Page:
Henry Frye

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Shannon Vickery interviews North Carolina native Henry Frye in another edition of UNC-TV's unique Biographical Conversations first person documentary series, which premieres in June 2013.

One August morning in 1956, an Air Force lieutenant was denied the right to vote. The lieutenant—who had recently graduated from college with a summa cum laude degree—had just failed a literacy test given by a voter-registration official. It was a difficult moment for the officer, but an important one for North Carolina. On that day, voter’s rights in the state gained a new champion; for the lieutenant vowed that he would work to outlaw the racially tinged literacy test. Fourteen years later, the officer, now an elected member of the North Carolina House of Representatives, kept his promise, sponsoring and pushing through a constitutional amendment that effectively ended the measure. A rousing story, but for Henry Ell Frye, it was just one chapter in a life defined by courage and initiative.

Born on a farm in Richmond County in 1932, the future lawyer, legislator, and judge grew up with eleven siblings, strict but loving parents, and a rigorous daily schedule that taught him the value of hard work and discipline. Armed with those skills as well as a keen intelligence, young Henry was valedictorian of his high school class, and then enrolled at North Carolina A&T in Greensboro. In college, Henry Frye met his soul mate, and future wife, E. Shirley Taylor. Four years after graduating from UNC law school in 1959, Mr. Frye became one of the first African Americans in the south to serve as an Assistant US Attorney. And in 1968, Henry Frye became the first African American elected to the state legislature in the 20th century, when he successfully ran for a seat in the North Carolina House of Representatives.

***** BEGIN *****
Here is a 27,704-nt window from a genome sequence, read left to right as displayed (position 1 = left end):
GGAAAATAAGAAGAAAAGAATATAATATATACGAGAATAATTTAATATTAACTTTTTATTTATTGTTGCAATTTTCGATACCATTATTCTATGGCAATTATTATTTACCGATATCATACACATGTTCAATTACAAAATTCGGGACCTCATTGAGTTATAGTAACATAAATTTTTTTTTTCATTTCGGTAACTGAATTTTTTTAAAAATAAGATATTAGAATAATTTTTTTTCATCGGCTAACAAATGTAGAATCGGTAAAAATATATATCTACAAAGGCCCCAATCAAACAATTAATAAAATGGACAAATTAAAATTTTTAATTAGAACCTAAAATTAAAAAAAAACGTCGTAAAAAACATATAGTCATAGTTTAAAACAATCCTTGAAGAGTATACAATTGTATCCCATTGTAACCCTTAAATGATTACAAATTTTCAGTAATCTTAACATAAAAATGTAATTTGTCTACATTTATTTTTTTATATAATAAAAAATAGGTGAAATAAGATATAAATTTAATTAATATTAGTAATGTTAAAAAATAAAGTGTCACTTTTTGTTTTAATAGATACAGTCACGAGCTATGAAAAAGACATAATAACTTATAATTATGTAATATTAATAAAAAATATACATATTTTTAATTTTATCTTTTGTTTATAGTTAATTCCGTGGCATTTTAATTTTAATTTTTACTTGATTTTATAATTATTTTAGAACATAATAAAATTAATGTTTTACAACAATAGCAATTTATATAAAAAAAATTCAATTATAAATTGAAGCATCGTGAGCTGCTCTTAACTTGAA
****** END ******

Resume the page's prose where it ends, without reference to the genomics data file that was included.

After serving in the statehouse for eleven years and the state senate for two years, he became the first African American to sit on the North Carolina Supreme Court in 1983, and the first to serve as chief justice in 1999. A devoted family man as well as a celebrated statesman, Justice Frye has successfully fought to advance liberty and justice…for all.

Biographical Conversations is supported by a grant from the A.J. Fletcher Foundation.

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